4 Tips for improving your communication

4 Tips for improving your communication

Effective communication builds trust between two individuals, yet conflicts, stressful situations or our emotions often obscure our messages. In response to this problem the American psychologist Marshall Rosenberg developed the concept of Non-violent Communication*. According to him “language and interactions reinforce our ability to give with kindness and inspire in others the desire to do the same”.

Empathy (the ability to put oneself in the other person’s shoes) is the key to people-centred communication, and here are the keys to Rosenberg’s method, called OFNR (Observations, Feelings, Needs, Requests). This method is equally applicable in your professional and personal environment.

Step 1: Observing

This is about positioning yourself as an objective observer of the situation

For example, if you observe that one of your colleagues never returns their files on time, it is useless reprimanding them with phrases like “you’re always late, you’re not being efficient, etc”. This will only reinforce the conflicts between you. Rosenberg suggests reversing the situation and pointing out to your colleagues the consequences of their actions on you. You can rephrase your sentence as follows: “I wish you had told me about your delay so that I could organise myself”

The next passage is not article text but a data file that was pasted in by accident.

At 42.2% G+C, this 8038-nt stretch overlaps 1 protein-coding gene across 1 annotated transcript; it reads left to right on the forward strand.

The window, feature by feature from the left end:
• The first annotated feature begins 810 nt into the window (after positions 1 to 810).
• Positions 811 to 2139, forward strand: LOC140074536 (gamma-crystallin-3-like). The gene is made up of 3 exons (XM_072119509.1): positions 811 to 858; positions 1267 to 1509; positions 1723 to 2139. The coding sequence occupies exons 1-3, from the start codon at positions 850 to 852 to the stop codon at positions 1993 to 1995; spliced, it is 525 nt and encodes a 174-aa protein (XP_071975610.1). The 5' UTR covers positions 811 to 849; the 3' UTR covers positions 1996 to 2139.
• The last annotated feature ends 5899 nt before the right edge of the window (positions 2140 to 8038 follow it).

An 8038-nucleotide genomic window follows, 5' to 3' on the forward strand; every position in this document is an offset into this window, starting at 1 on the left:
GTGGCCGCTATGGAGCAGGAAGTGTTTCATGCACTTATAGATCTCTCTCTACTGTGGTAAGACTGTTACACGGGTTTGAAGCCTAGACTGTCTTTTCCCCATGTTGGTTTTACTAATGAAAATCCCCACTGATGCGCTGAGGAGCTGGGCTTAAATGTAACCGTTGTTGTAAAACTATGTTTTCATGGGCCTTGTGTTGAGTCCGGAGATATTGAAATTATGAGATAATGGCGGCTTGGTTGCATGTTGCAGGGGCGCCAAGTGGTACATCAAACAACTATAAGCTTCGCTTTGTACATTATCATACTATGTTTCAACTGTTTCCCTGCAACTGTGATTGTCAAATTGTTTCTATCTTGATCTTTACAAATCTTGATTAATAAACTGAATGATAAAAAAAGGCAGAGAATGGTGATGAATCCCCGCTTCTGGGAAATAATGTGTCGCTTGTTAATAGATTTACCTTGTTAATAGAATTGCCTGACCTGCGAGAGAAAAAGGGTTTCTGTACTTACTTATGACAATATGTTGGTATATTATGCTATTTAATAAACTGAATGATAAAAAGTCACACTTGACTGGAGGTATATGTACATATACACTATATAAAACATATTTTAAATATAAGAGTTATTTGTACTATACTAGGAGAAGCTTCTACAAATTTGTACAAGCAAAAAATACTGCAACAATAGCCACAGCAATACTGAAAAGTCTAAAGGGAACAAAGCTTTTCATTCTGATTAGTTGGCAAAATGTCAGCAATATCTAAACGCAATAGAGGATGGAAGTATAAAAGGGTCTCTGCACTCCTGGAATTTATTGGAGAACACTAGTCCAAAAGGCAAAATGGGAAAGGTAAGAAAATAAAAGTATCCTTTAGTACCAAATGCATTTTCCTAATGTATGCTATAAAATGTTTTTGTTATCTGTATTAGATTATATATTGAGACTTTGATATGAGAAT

Step 2: Feelings

You must express your own feelings in a situation and not those of your co-worker. If you say “I feel that you don’t take account of my constraints when you return your file late”, your co-worker will put themselves in your shoes and share your feelings which will result in them changing their behaviour towards you.

Step 3: Needs

Feelings arise from emotions, and from these emotions needs are either met or not. You have to be able to identify your needs in order to be able to express them clearly.

For example: “I need to have the information in time to be able to deal with it in a calm way”

Step 4: Requests

This is the last step of this method and it makes the previous steps concrete. It’s important to express your needs to your co-worker rather than waiting for them to identify these.

For example: “I would like you to respect deadlines so that I can organise my work. Is that okay with you?”»

Practice developing these points using the 5feedback app

 

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